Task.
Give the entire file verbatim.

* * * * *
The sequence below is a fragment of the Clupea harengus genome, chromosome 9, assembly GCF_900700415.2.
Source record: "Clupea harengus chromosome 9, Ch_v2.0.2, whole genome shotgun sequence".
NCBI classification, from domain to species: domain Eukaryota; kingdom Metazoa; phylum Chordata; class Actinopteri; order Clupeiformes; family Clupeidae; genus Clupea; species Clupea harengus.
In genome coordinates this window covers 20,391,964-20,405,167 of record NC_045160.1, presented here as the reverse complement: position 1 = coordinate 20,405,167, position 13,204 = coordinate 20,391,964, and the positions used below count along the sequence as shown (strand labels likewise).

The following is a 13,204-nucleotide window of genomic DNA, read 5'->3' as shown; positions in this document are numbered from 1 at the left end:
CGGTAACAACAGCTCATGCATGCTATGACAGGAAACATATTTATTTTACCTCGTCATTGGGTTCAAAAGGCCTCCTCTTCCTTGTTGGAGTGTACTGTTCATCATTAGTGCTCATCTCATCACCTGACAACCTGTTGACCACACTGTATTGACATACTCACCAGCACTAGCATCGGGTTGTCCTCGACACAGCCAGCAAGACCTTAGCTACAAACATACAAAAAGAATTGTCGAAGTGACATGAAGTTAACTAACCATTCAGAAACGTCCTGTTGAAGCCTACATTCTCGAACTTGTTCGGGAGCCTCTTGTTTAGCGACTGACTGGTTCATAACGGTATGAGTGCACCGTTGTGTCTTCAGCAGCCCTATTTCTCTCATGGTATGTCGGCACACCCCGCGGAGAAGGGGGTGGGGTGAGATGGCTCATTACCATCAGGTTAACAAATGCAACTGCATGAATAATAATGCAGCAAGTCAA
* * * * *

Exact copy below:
The sequence below is a fragment of the Clupea harengus genome, chromosome 9, assembly GCF_900700415.2.
Source record: "Clupea harengus chromosome 9, Ch_v2.0.2, whole genome shotgun sequence".
NCBI classification, from domain to species: domain Eukaryota; kingdom Metazoa; phylum Chordata; class Actinopteri; order Clupeiformes; family Clupeidae; genus Clupea; species Clupea harengus.
In genome coordinates this window covers 20,391,964-20,405,167 of record NC_045160.1, presented here as the reverse complement: position 1 = coordinate 20,405,167, position 13,204 = coordinate 20,391,964, and the positions used below count along the sequence as shown (strand labels likewise).

The following is a 13,204-nucleotide window of genomic DNA, read 5'->3' as shown; positions in this document are numbered from 1 at the left end:
CGGTAACAACAGCTCATGCATGCTATGACAGGAAACATATTTATTTTACCTCGTCATTGGGTTCAAAAGGCCTCCTCTTCCTTGTTGGAGTGTACTGTTCATCATTAGTGCTCATCTCATCACCTGACAACCTGTTGACCACACTGTATTGACATACTCACCAGCACTAGCATCGGGTTGTCCTCGACACAGCCAGCAAGACCTTAGCTACAAACATACAAAAAGAATTGTCGAAGTGACATGAAGTTAACTAACCATTCAGAAACGTCCTGTTGAAGCCTACATTCTCGAACTTGTTCGGGAGCCTCTTGTTTAGCGACTGACTGGTTCATAACGGTATGAGTGCACCGTTGTGTCTTCAGCAGCCCTATTTCTCTCATGGTATGTCGGCACACCCCGCGGAGAAGGGGGTGGGGTGAGATGGCTCATTACCATCAGGTTAACAAATGCAACTGCATGAATAATAATGCAGCAAGTCAA